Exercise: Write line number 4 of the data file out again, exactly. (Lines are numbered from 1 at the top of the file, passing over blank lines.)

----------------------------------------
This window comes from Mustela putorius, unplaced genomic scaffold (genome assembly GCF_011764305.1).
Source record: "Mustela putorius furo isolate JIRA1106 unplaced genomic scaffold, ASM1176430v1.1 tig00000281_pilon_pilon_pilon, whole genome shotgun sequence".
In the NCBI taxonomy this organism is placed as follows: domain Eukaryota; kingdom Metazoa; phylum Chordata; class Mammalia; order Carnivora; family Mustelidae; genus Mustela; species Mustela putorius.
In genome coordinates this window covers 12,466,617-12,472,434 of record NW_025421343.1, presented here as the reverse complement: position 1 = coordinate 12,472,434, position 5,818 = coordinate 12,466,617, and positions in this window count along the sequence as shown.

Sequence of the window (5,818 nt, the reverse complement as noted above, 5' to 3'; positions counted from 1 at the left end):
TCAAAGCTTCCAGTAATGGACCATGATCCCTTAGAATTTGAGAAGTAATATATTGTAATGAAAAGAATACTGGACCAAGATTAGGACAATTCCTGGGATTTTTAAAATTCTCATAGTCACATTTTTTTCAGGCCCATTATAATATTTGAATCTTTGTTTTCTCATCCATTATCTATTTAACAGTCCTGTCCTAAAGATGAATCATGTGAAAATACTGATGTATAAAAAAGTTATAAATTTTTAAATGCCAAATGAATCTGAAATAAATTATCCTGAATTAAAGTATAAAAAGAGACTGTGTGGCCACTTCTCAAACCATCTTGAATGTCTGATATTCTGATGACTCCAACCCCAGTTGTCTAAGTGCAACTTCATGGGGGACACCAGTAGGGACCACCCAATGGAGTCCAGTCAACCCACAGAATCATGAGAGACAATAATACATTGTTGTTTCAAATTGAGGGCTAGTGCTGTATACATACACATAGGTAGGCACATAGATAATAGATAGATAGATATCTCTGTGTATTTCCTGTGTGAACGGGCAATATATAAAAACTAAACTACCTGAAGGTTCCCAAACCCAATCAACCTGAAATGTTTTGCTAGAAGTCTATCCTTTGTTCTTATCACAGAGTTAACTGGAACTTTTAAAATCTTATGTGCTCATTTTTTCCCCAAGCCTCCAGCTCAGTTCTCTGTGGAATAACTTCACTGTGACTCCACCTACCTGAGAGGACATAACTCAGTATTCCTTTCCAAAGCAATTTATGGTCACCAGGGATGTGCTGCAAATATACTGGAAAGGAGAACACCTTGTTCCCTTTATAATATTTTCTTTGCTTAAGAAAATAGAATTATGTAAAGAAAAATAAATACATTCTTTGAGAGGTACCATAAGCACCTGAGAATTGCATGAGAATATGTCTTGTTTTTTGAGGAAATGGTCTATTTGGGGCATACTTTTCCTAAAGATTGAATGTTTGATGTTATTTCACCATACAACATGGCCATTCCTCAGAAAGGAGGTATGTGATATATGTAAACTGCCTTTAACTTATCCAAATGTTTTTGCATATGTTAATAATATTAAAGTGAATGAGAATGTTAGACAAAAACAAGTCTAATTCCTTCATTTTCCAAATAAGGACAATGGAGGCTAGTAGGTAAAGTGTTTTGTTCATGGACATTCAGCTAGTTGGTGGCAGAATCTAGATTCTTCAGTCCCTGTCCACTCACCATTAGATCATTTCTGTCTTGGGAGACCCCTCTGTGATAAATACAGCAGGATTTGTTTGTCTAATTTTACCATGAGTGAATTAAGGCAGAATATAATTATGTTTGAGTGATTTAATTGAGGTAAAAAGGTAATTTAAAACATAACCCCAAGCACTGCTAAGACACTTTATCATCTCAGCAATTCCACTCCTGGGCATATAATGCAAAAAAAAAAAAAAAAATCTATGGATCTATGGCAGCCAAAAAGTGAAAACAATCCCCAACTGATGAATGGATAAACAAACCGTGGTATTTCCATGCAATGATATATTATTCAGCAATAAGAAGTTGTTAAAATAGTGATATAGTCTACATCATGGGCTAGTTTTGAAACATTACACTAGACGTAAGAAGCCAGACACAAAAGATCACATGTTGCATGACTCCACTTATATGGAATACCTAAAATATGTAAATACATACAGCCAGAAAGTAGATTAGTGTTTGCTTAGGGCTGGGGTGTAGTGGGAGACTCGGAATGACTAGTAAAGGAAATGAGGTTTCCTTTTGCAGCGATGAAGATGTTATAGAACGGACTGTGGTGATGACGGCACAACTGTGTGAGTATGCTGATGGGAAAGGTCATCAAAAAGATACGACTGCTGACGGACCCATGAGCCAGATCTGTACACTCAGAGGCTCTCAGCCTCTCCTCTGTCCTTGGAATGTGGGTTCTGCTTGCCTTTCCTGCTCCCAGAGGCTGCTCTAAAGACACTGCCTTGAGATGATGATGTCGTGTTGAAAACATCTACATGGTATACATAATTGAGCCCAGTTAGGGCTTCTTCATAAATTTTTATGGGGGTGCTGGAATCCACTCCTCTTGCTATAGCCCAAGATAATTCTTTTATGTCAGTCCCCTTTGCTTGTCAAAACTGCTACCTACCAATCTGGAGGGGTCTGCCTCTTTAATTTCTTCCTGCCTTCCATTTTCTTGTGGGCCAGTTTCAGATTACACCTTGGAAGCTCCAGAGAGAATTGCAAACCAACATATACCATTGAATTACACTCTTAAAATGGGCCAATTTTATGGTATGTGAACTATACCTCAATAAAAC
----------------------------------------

In genome coordinates this window covers 12,466,617-12,472,434 of record NW_025421343.1, presented here as the reverse complement: position 1 = coordinate 12,472,434, position 5,818 = coordinate 12,466,617, and positions in this window count along the sequence as shown.